The success of HAART therapy depends on patient adherence. For this purpose, interventional strategies with behavioral modification are required. Strategies includes motivation to begin therapy, then education with simultaneous involvement of patient in decision making, providing reliable access to primary medical care and medication. The concept of adherence is not limited to the patient but it includes clinician who develops a healthy and trustful physician-patient relationship [27, 28]. Younger age, poor housing conditions, lack of social support, and problems of adherence with previous antiretroviral regimens were found to be the significant factors for non-adherence [29]. In order to overcome the issue of adherence, DOT-HAART (directly observed therapy with highly active antiretroviral therapy) was introduced in some countries. However meta-analysis of studies show no advantage of such practice over self-administered treatment [30]. The side effects of HAART therapy has led to many people discontinuing their therapy. This has been demonstrated by several studies [31, 32].

Our treatment regimen offers solution to the problems of adherence and high financial burden associated with HAART. The use of VIVI method for treatment of HIV/AIDS provides us an alternative approach to treatment without the associated difficulties with patient compliance and the side effect profile of HAART drugs.

If our hypothesis is proven true, there are greater chances of fewer side effects or very rare effects like the vaccinations in current use which are nearly safe with adverse reactions ranging one in over million patients. Our therapy could possibly increase adherence of AIDS patients to HAART. Since some people stopped therapy due to therapy failure which was associated with the type of treatment or to the most recent HIV-RNA [32]. Combining our regiment with HAART may have some encouraging aspects through the additive effects as GBV-C has separate mechanisms through which it inhibits HIV replication. With on-going skepticism about the use of anti-retroviral agents for prophylaxis in HIV, VIVI can also be tested as a prophylactic intervention for primary prevention [33].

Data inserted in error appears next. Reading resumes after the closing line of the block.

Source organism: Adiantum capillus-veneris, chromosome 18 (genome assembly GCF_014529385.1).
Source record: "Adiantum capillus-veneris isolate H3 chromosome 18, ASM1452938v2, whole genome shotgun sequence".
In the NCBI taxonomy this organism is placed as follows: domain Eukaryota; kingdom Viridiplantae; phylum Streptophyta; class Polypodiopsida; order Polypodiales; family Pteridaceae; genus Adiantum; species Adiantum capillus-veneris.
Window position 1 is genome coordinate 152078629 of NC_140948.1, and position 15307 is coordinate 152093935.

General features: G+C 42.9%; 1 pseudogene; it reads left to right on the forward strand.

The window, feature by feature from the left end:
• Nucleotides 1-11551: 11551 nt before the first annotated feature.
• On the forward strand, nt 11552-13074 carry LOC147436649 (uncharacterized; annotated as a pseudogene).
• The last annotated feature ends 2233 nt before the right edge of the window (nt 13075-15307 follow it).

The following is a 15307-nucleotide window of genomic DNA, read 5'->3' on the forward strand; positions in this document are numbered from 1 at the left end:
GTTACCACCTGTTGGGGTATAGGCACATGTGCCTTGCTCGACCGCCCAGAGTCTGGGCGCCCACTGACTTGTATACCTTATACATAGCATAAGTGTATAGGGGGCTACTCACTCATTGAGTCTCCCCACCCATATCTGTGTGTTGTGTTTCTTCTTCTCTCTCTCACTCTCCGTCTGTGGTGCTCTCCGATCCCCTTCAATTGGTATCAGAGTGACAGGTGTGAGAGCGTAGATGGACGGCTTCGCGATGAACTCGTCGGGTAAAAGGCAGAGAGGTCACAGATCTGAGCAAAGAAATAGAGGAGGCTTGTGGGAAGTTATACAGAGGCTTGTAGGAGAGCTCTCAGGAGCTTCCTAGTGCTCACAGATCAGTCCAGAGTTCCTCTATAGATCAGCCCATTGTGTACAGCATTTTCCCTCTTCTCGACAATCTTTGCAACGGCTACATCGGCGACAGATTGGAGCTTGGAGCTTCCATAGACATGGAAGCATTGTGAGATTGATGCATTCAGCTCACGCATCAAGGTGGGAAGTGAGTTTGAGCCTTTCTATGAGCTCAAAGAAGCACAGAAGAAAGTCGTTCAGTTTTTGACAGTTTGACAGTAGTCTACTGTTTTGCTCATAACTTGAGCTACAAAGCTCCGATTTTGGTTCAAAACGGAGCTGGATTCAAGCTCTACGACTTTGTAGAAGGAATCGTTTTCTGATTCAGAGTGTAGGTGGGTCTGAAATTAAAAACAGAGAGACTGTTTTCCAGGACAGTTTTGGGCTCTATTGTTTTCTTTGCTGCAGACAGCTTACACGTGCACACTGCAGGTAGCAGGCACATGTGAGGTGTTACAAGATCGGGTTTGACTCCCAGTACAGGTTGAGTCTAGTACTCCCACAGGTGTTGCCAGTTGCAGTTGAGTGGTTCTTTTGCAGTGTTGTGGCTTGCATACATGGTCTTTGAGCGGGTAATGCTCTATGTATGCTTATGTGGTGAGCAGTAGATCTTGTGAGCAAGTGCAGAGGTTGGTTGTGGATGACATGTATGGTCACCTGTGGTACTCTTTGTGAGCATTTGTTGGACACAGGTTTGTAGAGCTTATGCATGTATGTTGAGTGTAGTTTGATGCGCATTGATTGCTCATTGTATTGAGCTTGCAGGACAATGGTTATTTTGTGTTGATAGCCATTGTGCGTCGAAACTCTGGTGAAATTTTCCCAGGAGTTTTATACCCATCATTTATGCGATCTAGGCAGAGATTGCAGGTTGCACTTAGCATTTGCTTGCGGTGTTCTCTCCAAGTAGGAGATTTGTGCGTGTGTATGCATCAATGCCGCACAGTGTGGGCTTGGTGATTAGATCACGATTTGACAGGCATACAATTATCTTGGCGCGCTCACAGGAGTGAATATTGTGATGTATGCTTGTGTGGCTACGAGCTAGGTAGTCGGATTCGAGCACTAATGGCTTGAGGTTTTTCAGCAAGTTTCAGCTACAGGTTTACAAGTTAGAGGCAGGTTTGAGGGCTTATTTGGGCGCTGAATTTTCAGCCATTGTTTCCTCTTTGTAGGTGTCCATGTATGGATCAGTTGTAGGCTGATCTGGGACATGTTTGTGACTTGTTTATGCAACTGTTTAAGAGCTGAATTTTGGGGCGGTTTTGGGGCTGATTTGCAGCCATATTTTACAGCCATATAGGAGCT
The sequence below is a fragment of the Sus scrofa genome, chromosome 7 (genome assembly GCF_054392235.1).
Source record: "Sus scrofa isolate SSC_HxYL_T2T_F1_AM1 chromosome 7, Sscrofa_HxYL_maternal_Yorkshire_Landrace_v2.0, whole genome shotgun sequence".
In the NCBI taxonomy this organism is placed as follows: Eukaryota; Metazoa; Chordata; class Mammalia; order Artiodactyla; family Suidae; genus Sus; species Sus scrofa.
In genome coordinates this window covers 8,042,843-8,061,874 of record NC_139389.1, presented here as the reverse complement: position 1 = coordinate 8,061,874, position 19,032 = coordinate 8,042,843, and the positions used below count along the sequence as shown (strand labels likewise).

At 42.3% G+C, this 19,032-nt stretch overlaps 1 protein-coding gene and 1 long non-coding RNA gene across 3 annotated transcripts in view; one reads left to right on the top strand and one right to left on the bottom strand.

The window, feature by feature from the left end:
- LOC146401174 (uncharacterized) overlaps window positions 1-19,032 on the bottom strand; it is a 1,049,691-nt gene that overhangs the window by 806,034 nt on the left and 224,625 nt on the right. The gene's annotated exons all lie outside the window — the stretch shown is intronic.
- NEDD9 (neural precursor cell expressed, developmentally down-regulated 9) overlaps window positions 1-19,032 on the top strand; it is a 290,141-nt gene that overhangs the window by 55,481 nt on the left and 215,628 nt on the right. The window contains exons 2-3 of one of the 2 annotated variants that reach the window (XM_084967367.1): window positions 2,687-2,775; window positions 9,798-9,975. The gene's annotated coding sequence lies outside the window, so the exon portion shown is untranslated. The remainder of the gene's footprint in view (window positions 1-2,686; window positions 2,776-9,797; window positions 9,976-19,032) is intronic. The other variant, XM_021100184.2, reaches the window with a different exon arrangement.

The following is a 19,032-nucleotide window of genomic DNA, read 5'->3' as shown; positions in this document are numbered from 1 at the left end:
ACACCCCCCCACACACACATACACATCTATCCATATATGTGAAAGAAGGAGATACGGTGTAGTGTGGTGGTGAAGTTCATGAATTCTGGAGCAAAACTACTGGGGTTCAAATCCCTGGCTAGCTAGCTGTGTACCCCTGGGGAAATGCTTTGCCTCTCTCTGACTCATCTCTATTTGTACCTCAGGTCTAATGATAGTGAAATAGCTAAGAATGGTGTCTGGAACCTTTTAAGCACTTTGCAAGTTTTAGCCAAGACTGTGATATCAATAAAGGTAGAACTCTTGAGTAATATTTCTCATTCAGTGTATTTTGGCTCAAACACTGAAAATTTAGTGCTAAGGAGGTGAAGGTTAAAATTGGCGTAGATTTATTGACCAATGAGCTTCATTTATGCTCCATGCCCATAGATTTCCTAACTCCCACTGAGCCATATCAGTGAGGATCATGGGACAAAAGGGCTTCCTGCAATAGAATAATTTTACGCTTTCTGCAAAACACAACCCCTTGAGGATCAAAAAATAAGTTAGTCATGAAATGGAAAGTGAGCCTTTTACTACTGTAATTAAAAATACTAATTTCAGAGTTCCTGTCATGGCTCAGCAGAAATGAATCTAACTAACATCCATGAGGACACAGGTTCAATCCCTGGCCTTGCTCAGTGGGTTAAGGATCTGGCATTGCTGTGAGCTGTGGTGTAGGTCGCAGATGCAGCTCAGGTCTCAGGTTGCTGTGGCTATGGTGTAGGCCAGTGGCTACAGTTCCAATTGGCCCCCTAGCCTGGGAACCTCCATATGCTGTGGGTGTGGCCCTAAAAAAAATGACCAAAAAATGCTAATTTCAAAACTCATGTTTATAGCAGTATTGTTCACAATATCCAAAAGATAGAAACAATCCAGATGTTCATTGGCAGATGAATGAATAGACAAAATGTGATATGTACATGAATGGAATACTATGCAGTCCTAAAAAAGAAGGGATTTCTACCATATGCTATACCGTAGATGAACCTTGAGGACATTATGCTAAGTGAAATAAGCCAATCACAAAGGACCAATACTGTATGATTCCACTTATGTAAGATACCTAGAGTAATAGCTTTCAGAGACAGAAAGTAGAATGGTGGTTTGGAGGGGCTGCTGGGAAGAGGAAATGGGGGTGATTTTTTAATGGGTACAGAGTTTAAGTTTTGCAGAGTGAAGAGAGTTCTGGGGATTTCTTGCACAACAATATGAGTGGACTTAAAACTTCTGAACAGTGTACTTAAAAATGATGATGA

Testing the hypothesis

Rigorous testing is required before converting this hypothesis into a mass scale treatment option for HIV patients. Science demands experiments to be conducted on animal models before their implementation on humans. However, a satisfactory animal model for GBV-C does not exist. Although GBV-C has been known to infect old-world primates, its propensity to infect new world primates remains somewhat controversial. Since chimpanzee experiments are no longer likely to be done, this makes the option of using an animal model for testing the hypothesis infeasible. Under these circumstances, it is plausible that humans with advanced HIV be used instead of animal models, since a significant number of people already receive licensed blood products that contain GBV-C.

Although in previous studies, cohorts have shown resolution of infection by another agent, none of them was deliberately infected with the virus. In our research model, three groups should be made of patients harboring multi-resistant strains of HIV. First is the Control group with standard treatment, second is the Case group A with superinfection while the third group is Case group B with both standard treatment and superinfection. They should be followed prospectively for a longer period. If the Case Group A or B shows improved primary outcome in terms of survival or secondary outcomes such as resolution of symptoms, i.e. Increase in CD4+ T cells, decrease in HIV RNA or proteins, increase in TH1 cytokines, decrease in opportunistic infections, our hypothesis will be confirmed.

Implications of hypothesis

This hypothesis provides an opportunity to introduce novel methods in the treatment of chronic or unsuccessful diseases like HIV. Selection and usage of non-pathogenic strains means not having to deal with the side effects of pharmacological interventions. New vaccinations can be developed on basis of viral proteins. Also after developing a single working strain with maximum efficacy and lesser pathogenicity, we will be able to provide it at a more affordable cost to people with severe life threatening infections.

Declarations

Acknowledgements

We thank Dr. Haris Riaz for providing his valuable input and reviewing the final manuscript.

Authors’ Affiliations

(1)
Dow Medical College, Dow University of Health Sciences

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Copyright

© Sheikh et al.; licensee BioMed Central Ltd. 2014

This article is published under license to BioMed Central Ltd. This is an Open Access article distributed under the terms of the Creative Commons Attribution License (http://creativecommons.org/licenses/by/2.0), which permits unrestricted use, distribution, and reproduction in any medium, provided the original work is properly credited.